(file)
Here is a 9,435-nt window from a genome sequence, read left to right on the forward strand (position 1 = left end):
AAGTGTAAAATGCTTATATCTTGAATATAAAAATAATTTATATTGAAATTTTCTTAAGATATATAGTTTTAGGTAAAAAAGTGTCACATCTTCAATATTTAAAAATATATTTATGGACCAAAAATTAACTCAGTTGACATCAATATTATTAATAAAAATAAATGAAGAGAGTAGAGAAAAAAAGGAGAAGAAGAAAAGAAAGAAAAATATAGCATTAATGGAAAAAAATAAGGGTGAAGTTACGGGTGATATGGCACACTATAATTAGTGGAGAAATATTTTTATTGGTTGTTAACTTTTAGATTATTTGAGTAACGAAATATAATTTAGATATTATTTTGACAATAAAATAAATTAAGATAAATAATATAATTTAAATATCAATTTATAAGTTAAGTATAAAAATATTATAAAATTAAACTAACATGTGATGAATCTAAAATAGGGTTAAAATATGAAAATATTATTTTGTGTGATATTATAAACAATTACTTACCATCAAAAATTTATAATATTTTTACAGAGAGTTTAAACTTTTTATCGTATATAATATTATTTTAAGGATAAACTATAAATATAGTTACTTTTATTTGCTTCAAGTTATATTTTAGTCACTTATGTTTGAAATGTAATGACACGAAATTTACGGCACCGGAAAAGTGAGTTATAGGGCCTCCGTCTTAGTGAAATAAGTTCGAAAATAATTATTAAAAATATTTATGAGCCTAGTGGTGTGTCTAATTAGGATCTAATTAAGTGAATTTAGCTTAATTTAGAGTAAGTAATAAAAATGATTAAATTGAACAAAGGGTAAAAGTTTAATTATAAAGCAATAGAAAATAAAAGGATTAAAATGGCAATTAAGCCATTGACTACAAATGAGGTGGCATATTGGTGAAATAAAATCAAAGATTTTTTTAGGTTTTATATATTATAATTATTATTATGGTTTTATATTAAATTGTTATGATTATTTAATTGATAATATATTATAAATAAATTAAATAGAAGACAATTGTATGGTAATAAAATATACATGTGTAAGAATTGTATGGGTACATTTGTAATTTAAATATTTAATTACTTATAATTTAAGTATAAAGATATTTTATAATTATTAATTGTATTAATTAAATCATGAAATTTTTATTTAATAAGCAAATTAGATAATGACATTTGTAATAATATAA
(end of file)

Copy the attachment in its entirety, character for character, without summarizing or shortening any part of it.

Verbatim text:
Here is a 9,435-nt window from a genome sequence, read left to right on the forward strand (position 1 = left end):
AAGTGTAAAATGCTTATATCTTGAATATAAAAATAATTTATATTGAAATTTTCTTAAGATATATAGTTTTAGGTAAAAAAGTGTCACATCTTCAATATTTAAAAATATATTTATGGACCAAAAATTAACTCAGTTGACATCAATATTATTAATAAAAATAAATGAAGAGAGTAGAGAAAAAAAGGAGAAGAAGAAAAGAAAGAAAAATATAGCATTAATGGAAAAAAATAAGGGTGAAGTTACGGGTGATATGGCACACTATAATTAGTGGAGAAATATTTTTATTGGTTGTTAACTTTTAGATTATTTGAGTAACGAAATATAATTTAGATATTATTTTGACAATAAAATAAATTAAGATAAATAATATAATTTAAATATCAATTTATAAGTTAAGTATAAAAATATTATAAAATTAAACTAACATGTGATGAATCTAAAATAGGGTTAAAATATGAAAATATTATTTTGTGTGATATTATAAACAATTACTTACCATCAAAAATTTATAATATTTTTACAGAGAGTTTAAACTTTTTATCGTATATAATATTATTTTAAGGATAAACTATAAATATAGTTACTTTTATTTGCTTCAAGTTATATTTTAGTCACTTATGTTTGAAATGTAATGACACGAAATTTACGGCACCGGAAAAGTGAGTTATAGGGCCTCCGTCTTAGTGAAATAAGTTCGAAAATAATTATTAAAAATATTTATGAGCCTAGTGGTGTGTCTAATTAGGATCTAATTAAGTGAATTTAGCTTAATTTAGAGTAAGTAATAAAAATGATTAAATTGAACAAAGGGTAAAAGTTTAATTATAAAGCAATAGAAAATAAAAGGATTAAAATGGCAATTAAGCCATTGACTACAAATGAGGTGGCATATTGGTGAAATAAAATCAAAGATTTTTTTAGGTTTTATATATTATAATTATTATTATGGTTTTATATTAAATTGTTATGATTATTTAATTGATAATATATTATAAATAAATTAAATAGAAGACAATTGTATGGTAATAAAATATACATGTGTAAGAATTGTATGGGTACATTTGTAATTTAAATATTTAATTACTTATAATTTAAGTATAAAGATATTTTATAATTATTAATTGTATTAATTAAATCATGAAATTTTTATTTAATAAGCAAATTAGATAATGACATTTGTAATAATATAA